Taking stock of income stocks

We see rising interest rates ahead, but this headwind for income equities doesn't weaken the case for all dividend-paying stocks. Richard explains why with the help of this week's chart.

Investors starved for yield have flocked to stocks offering dividend income. We see rising interest rates ahead, but this headwind for income equities doesn’t weaken the case for all dividend-paying stocks, we believe. This week’s chart helps explain why.


Equities now provide roughly 75% of the income in a typical 60-40 portfolio of global equities and bonds, as evident in the chart above. They became the key income source as low growth and excess global savings helped push bond yields to record lows. We see equities as the dominant source of income going forward, as we expect only moderately rising rates and ongoing high demand for income from aging populations.

A preference for dividend growers

Dividend income is poised to become a larger component of lower overall portfolio returns over the next five years, BlackRock analysis suggests. Bond yields have likely bottomed out, and we don’t see scope for big rises in already elevated stock market valuations amid tepid earnings growth.

High-yielding dividend stocks typically suffer more when rates rise than dividend growers — quality companies with enough free cash flow to sustain dividend increases over time. Yet even many of these stocks could generate positive returns in a gradually rising yield environment. Thanks to the power of compounding dividends and earnings growth, valuations of global developed stocks would need to fall by roughly 30% over the next five years to generate negative returns for investors, our return assumptions suggest. We view this as unlikely.

We see higher inflation expectations, rather than rising real yields, driving rises in nominal bond yields. This bodes well for dividend growers and strengthens our preference for these stocks. They tend to be more resilient amid rising rates and outperform when rising rates are driven by higher inflation, our analysis finds. Dividend growers are typically able to raise prices, and dividends, in reflationary environments.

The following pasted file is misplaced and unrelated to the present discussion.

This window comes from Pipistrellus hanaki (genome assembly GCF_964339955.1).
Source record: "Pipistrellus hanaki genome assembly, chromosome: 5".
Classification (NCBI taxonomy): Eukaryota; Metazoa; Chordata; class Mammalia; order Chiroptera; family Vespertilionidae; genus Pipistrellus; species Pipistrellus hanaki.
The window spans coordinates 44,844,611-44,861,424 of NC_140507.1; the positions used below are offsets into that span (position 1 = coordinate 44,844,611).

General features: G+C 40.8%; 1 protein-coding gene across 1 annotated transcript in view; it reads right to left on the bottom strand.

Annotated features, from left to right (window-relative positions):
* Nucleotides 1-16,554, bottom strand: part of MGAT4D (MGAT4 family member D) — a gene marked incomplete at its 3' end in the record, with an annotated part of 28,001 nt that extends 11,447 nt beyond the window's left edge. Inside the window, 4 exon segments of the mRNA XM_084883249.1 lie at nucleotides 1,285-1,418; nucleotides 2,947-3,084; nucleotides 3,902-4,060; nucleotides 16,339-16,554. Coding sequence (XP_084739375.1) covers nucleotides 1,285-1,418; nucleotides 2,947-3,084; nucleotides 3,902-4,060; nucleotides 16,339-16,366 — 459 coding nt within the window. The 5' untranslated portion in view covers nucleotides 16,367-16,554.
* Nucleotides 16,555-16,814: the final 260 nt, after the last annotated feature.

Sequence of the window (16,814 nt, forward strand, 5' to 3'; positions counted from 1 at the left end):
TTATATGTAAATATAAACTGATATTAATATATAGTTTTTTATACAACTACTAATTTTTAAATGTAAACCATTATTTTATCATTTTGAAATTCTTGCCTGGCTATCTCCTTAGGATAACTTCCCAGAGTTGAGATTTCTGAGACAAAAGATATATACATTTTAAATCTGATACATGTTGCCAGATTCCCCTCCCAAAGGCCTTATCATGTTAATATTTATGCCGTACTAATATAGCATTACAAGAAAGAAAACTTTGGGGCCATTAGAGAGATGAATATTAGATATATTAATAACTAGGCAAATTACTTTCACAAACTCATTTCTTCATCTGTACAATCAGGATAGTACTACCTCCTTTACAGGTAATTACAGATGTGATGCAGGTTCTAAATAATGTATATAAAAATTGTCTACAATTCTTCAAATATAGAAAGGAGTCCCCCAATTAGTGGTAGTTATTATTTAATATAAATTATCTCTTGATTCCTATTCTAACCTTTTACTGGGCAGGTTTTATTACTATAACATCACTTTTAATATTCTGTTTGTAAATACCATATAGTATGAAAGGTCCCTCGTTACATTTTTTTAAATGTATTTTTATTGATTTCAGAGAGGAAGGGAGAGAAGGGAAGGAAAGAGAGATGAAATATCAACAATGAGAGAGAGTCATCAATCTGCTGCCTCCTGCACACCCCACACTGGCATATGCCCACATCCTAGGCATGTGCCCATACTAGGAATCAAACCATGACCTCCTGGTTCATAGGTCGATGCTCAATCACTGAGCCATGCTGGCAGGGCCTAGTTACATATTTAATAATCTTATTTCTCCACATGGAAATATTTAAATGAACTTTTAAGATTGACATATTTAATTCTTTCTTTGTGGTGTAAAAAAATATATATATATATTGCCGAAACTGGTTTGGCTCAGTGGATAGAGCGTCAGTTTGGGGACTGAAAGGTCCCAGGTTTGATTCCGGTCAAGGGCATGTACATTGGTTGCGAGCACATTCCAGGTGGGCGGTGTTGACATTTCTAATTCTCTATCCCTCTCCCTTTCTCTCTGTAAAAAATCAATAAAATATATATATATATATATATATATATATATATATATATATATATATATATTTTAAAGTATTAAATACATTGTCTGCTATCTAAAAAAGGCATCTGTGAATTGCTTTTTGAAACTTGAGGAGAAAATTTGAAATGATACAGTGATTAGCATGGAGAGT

The key risk? A sharp rise in real (inflation-adjusted) interest rates. This would make bonds more attractive and diminish appetite for dividend stocks overall. For now, we see dividend growth opportunities globally within the technology, consumer discretionary and financials sectors. Read more market insights in my Weekly Commentary.

Richard Turnill is BlackRock’s global chief investment strategist. He is a regular contributor to The Blog.

Investing involves risks, including possible loss of principal. There is no guaranteed that stocks will continue to pay dividends. 

International investing involves special risks including, but not limited to currency fluctuations, illiquidity and volatility. These risks may be heightened for investments in emerging markets.

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